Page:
Good luck, and congratulations!
posted by cribcage at 10:52 PM on April 11, 2014 [2 favorites]


I would consider paying for parents and possibly siblings if getting to the wedding is otherwise out of the question. Everyone else is on their own.
posted by Sara C. at 11:01 PM on April 11, 2014 [2 favorites]


I was covered in this style at a wedding once. The people paying for the wedding were absolutely in the 'rich' category, and I was to be a groomsman. Every wedding aside from this it's been a pay as you go, and you might get a free meal or a couple drinks out of the deal. it's awfully nice of you to want to do this, but don't go broke or into debt doing it, the wedding is supposed to be a fun time, not a debt-producing transaction.
posted by efalk at 11:03 PM on April 11, 2014


My uncle often arranges for family members to attend his events (kids' weddings, grandkids' birth celebrations), but he is far wealthier than the rest of the family and I think he often uses his frequent flyer miles (he and his wife travel a whole lot.) I would certainly not expect it in general and I don't think etiquette requires it.
posted by needs more cowbell at 11:47 PM on April 11, 2014 [1 favorite]


(Sorry - what I meant was, keep an eye out for flight deals and communicate these to your whole guest list, or maybe help organize a group deal for them, if they're up for it, but only actually contribute to the fare for very close people in a tough spot, if you want to.)
posted by cotton dress sock at 12:39 AM on April 12, 2014 [1 favorite]


We covered lodging for out of town guests, and all but one paid their own airfare. The fact we'd paid the airfare for this one person (who it was very important to me be there) was not discussed with any of the other guests.
posted by DarlingBri at 3:22 AM on April 12, 2014 [1 favorite]


You don't have to, of course, but consider paying for parents and siblings.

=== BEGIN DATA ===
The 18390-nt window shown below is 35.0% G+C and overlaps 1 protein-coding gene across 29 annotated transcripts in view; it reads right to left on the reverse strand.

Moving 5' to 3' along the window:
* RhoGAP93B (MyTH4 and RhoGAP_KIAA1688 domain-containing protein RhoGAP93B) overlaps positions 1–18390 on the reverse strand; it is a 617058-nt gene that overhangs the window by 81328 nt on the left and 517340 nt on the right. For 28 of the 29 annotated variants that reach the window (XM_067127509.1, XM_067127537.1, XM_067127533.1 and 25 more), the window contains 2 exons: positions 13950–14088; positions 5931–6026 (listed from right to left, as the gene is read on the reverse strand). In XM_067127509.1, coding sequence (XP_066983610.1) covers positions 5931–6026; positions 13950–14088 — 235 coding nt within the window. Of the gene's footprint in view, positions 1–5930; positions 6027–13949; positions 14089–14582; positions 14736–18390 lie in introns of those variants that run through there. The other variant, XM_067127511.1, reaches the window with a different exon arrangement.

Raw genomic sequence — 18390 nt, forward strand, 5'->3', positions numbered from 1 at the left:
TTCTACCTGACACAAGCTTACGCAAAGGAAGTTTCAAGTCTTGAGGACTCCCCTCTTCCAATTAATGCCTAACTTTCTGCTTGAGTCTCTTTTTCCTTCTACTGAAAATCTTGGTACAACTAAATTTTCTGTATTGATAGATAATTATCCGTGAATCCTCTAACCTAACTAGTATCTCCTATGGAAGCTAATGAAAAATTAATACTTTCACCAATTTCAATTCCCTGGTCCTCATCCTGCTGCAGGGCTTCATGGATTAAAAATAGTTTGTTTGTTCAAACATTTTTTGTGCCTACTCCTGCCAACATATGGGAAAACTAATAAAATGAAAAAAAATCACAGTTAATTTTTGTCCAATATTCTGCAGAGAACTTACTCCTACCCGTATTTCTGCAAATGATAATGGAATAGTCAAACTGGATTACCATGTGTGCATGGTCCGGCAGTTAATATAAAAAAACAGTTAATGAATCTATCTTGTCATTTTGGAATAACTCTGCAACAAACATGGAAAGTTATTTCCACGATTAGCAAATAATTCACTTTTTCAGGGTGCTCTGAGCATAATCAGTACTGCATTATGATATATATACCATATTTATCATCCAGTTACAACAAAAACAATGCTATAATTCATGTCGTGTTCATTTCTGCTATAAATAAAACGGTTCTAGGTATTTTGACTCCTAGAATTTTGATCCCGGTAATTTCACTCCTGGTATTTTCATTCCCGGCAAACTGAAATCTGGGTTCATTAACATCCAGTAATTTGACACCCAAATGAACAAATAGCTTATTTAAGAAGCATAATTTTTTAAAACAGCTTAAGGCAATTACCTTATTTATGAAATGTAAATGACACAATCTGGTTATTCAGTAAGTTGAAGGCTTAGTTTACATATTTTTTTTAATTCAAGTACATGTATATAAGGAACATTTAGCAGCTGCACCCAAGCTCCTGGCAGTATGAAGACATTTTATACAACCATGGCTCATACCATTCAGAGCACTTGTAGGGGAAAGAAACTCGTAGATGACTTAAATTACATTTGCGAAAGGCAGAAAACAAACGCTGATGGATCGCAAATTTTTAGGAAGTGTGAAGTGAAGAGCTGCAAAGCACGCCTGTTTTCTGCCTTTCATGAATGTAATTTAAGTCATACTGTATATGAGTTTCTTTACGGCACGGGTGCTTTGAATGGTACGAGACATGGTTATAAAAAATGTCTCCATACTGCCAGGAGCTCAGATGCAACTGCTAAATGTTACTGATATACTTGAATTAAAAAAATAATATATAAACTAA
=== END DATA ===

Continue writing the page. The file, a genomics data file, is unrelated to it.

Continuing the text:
Random dates from OKCupid? NO. Absolutely not, and if I were you I wouldn't even let your parents invite them to a small wedding!
posted by the young rope-rider at 3:57 AM on April 12, 2014 [3 favorites]


Hell no. If you feel really bad about the airfare, tell people that their presence at your wedding is gift enough and not to get you anything else.
posted by amro at 4:03 AM on April 12, 2014 [1 favorite]


Guests pay their own way to a wedding. The most "travel booking" you're expected to do is arrange to reserve a block of rooms at a hotel, maybe, but the guests have to claim those rooms if the want one ("hi, holiday inn, I'm going to take one of the ten rooms you have reserved for the stewiethegreat wedding") and pay for it themselves.
posted by EmpressCallipygos at 4:21 AM on April 12, 2014 [2 favorites]


Chiming in to say no, you are not responsible for airfare or lodging for even close family. We live in Arizona, got married in California, and all of our guests were responsible for making it out there themselves. I did negotiate with our hotel aggressively to provide a great deal: 30% off, so as cheap as $149/night at a beachfront hotel in Laguna, which people really appreciated.

You're to cover the event, their food and drink at the event, and transportation to the event if it's in a different venue than the hotel you've selected.